Address Our National Problems, First Cut Immigration

BY YEH LING-LING

The United States is overwhelmed by Hurricane Katrina, which created hundreds of thousands of refugees. Meanwhile, oil prices have skyrocketed, with no end in sight. Although some immigrants are assets, is it wise to continue to allow millions of foreign-born people to enter this country yearly who need jobs, require social services and consume energy?

Immigration advocates claim that illegal aliens take jobs that “Americans won’t do.” The truth of the matter is that many low-skilled unemployed Americans fear job competition: Those in Texas are reportedly worried about the influx of evacuees coming from New Orleans! In addition, the U.S. still has millions of unemployed and underemployed low-skilled Americans and able-bodied welfare recipients. Why not give them incentives to take those jobs?

Open-border promoters also claim that immigration is needed to boost the economy. Last December, Barron’s reported that the underground economy in this country was fueled largely by “the nation’s swelling ranks of low-wage illegal immigrants” and would “soon pass $1 trillion.” Furthermore, most low-skilled legal and illegal immigrant workers have low incomes. Even if they pay taxes, the revenues they generate are not sufficient to offset the cost of educating their children — at an average of over $7000 per child per year — let alone the cost of other infrastructure.

Senators Kennedy, Kerry and other American leaders must understand that our homeland cannot be secure as long as our own borders remain porous. Last year alone, according to Time Magazine, 3 million illegal immigrants entered the United States, even though Al Qaeda has reportedly recruited smugglers south of our border to help with its operations. This May, scores of illegal immigrants were arrested working at sensitive sites such as petrochemical refineries, nuclear plants and air-cargo facilities.

Furthermore, well over a quarter of our federal prison inmates are illegal aliens who committed crimes here. The notoriously violent El Salvadoran gang, MS13, is spreading its activities and killing Americans in many states at an alarming rate. Murders, rapes, and robberies committed throughout the U.S. by foreign-born criminals are reported every week in the news. Tucson-sector border patrol agents alone have been assaulted at least 195 times since last October.

If President Bush and Congress are serious about safeguarding the well-being of all legal residents, they should first adopt a new law to drastically reduce legal immigration, at least temporarily, to a level that would not further burden our infrastructure and energy problems. An immigration moratorium would allow Americans to better focus on addressing the many pressing issues in New Orleans and other areas impacted by Hurricane Katrina. A moratorium on legal immigration would also allow our law enforcement agents to concentrate on rooting out terrorists operating on U.S. soil and intercepting them at our borders and ports of entry.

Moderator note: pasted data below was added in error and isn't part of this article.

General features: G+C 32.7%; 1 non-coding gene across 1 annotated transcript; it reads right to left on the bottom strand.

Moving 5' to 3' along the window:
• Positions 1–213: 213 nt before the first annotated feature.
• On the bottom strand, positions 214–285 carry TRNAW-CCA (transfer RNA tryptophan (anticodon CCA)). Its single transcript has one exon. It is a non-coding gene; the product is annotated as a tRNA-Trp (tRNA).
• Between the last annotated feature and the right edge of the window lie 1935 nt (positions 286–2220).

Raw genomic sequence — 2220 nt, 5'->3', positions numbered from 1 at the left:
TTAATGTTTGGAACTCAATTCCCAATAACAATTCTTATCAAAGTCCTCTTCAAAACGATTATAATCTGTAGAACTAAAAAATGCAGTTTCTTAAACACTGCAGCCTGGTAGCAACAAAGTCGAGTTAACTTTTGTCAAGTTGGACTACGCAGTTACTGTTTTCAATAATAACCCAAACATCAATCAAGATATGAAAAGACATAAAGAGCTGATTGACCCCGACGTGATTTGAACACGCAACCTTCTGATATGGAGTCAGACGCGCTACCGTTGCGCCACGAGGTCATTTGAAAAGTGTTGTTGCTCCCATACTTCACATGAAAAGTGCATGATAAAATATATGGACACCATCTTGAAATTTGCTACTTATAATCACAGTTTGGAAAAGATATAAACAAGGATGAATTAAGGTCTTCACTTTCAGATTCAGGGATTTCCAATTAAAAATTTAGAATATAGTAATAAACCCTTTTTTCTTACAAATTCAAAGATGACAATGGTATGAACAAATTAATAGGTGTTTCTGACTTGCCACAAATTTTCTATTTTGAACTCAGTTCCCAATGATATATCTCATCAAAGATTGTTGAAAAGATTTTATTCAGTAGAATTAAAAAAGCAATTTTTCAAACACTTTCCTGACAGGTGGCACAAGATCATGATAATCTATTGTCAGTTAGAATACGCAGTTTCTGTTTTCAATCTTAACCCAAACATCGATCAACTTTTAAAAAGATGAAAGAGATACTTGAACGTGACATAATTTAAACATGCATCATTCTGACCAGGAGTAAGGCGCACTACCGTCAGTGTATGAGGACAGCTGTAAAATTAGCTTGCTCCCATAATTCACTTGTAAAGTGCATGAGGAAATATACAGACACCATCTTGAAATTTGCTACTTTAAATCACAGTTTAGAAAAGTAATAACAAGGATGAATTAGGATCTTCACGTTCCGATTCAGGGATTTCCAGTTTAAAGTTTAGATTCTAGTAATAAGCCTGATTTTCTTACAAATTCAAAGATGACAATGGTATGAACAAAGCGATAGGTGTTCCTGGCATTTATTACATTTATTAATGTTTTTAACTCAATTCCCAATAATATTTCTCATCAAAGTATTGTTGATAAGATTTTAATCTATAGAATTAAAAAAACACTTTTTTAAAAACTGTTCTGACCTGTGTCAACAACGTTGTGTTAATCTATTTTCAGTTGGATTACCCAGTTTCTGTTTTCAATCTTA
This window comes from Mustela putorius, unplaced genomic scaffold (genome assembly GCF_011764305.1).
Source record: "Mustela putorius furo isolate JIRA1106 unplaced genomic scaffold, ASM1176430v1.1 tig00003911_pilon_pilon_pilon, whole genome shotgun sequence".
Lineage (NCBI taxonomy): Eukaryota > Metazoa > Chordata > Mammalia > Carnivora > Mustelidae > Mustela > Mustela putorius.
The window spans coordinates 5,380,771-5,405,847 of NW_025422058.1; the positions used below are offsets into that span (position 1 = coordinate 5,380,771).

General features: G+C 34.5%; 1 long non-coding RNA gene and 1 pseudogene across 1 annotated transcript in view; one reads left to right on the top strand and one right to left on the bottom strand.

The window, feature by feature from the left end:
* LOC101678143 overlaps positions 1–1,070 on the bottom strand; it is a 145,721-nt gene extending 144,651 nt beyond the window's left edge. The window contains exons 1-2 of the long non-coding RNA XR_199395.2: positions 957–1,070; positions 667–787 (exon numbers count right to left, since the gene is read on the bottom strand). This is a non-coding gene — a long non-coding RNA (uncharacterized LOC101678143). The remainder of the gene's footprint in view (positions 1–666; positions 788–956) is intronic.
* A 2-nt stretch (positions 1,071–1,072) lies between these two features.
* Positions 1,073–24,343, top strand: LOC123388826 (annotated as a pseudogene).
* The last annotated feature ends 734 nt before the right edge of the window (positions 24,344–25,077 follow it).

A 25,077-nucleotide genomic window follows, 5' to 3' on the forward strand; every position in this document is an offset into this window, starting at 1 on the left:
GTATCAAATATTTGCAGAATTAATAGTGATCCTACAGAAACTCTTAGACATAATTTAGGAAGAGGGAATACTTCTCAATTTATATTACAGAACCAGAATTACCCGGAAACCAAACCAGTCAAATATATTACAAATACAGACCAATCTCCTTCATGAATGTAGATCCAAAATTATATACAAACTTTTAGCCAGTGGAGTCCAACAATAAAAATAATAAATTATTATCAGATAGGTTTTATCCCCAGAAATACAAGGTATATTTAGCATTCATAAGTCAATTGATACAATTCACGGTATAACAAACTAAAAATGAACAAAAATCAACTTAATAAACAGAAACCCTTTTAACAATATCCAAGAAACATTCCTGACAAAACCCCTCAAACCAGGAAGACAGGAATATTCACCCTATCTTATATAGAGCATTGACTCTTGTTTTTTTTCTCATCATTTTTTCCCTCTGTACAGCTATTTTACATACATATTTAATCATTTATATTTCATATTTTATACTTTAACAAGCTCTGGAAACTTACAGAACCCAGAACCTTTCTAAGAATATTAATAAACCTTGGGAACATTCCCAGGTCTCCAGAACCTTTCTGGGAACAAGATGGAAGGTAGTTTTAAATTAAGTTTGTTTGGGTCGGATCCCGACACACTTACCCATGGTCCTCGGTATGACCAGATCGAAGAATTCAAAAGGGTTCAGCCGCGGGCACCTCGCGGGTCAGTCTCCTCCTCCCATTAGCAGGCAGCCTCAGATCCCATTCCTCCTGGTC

To effectively curb illegal immigration, elected officials in Washington, D.C. should send a strong and unequivocal message that no amnesty will be granted to existing and future illegal immigrants, in addition to enforcing existing immigration laws. Furthermore, additional border patrol agents should be hired, as recommended by the September 11 Commission. Congress should also adopt new legislation making it illegal to grant any benefits whatsoever to illegal immigrants. Children born here of illegal-immigrant parents should be denied automatic citizenship. (Few illegal immigrants would want to stay in the U.S., or even come here, if they could not survive economically in the U.S. and if their families would receive no benefits whatsoever).

Supporters of the Kennedy-McCain defacto amnesty bill should be reminded that awarding illegal aliens with benefits, such as the amnesty passed in 1986 legalizing 3 million immigrants, will only encourage higher illegal immigration. Indeed, last December the U.S. illegal immigrant population swelled to 18 to 20 million, according to Bear Sterns’ economist Robert Justich’s estimate. Mass immigration is also adversely impacting our low-skilled workers the most, considering that the native poor have to compete with newcomers for jobs.

Americans must realize that the U.S. is declining very rapidly. Last year, China’s trade surplus with the U.S. exceeded $150 billion. The Chinese government also holds $190 billion of our national debt. America still has over 30 million Americans living in poverty. In addition, America is now the greatest debtor nation on earth, with the highest budget and trade deficits in human history. And we don’t have an unlimited supply of energy for unlimited newcomers. American leaders’ primary duty is to first improve life for all Americans. They should do so by immediately adopting the above-mentioned measures.

Yeh Ling-Ling, herself an immigrant, is Executive Director of Diversity Alliance for a Sustainable America, a national non-profit based in Oakland, CA.

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